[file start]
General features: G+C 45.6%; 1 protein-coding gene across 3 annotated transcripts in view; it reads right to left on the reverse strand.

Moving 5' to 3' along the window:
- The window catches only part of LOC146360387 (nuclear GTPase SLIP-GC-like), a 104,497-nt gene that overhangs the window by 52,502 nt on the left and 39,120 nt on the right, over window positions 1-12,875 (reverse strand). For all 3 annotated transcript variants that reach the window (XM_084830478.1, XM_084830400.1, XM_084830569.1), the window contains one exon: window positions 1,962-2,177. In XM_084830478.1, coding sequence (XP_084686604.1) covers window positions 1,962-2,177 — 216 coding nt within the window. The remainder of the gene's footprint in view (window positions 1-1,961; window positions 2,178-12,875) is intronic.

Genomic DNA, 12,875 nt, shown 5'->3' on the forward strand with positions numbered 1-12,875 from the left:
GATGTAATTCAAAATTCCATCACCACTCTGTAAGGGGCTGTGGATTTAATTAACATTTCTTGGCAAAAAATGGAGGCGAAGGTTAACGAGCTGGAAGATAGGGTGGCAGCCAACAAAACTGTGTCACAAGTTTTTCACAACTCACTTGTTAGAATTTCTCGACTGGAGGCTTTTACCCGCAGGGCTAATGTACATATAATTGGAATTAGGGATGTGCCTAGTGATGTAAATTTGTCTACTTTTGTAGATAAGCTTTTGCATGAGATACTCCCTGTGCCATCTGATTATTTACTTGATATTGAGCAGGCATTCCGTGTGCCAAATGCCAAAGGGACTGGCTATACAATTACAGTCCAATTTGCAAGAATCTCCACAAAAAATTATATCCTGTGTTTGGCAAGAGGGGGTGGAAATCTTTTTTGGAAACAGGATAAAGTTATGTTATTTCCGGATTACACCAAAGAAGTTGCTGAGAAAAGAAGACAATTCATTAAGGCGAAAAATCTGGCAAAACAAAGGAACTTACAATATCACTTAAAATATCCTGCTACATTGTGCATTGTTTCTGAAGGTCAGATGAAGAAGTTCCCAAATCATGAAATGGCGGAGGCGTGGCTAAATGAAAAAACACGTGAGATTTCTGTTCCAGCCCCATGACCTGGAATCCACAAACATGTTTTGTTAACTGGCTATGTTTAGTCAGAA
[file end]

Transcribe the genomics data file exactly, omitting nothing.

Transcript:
General features: G+C 45.6%; 1 protein-coding gene across 3 annotated transcripts in view; it reads right to left on the reverse strand.

Moving 5' to 3' along the window:
- The window catches only part of LOC146360387 (nuclear GTPase SLIP-GC-like), a 104,497-nt gene that overhangs the window by 52,502 nt on the left and 39,120 nt on the right, over window positions 1-12,875 (reverse strand). For all 3 annotated transcript variants that reach the window (XM_084830478.1, XM_084830400.1, XM_084830569.1), the window contains one exon: window positions 1,962-2,177. In XM_084830478.1, coding sequence (XP_084686604.1) covers window positions 1,962-2,177 — 216 coding nt within the window. The remainder of the gene's footprint in view (window positions 1-1,961; window positions 2,178-12,875) is intronic.

Genomic DNA, 12,875 nt, shown 5'->3' on the forward strand with positions numbered 1-12,875 from the left:
GATGTAATTCAAAATTCCATCACCACTCTGTAAGGGGCTGTGGATTTAATTAACATTTCTTGGCAAAAAATGGAGGCGAAGGTTAACGAGCTGGAAGATAGGGTGGCAGCCAACAAAACTGTGTCACAAGTTTTTCACAACTCACTTGTTAGAATTTCTCGACTGGAGGCTTTTACCCGCAGGGCTAATGTACATATAATTGGAATTAGGGATGTGCCTAGTGATGTAAATTTGTCTACTTTTGTAGATAAGCTTTTGCATGAGATACTCCCTGTGCCATCTGATTATTTACTTGATATTGAGCAGGCATTCCGTGTGCCAAATGCCAAAGGGACTGGCTATACAATTACAGTCCAATTTGCAAGAATCTCCACAAAAAATTATATCCTGTGTTTGGCAAGAGGGGGTGGAAATCTTTTTTGGAAACAGGATAAAGTTATGTTATTTCCGGATTACACCAAAGAAGTTGCTGAGAAAAGAAGACAATTCATTAAGGCGAAAAATCTGGCAAAACAAAGGAACTTACAATATCACTTAAAATATCCTGCTACATTGTGCATTGTTTCTGAAGGTCAGATGAAGAAGTTCCCAAATCATGAAATGGCGGAGGCGTGGCTAAATGAAAAAACACGTGAGATTTCTGTTCCAGCCCCATGACCTGGAATCCACAAACATGTTTTGTTAACTGGCTATGTTTAGTCAGAA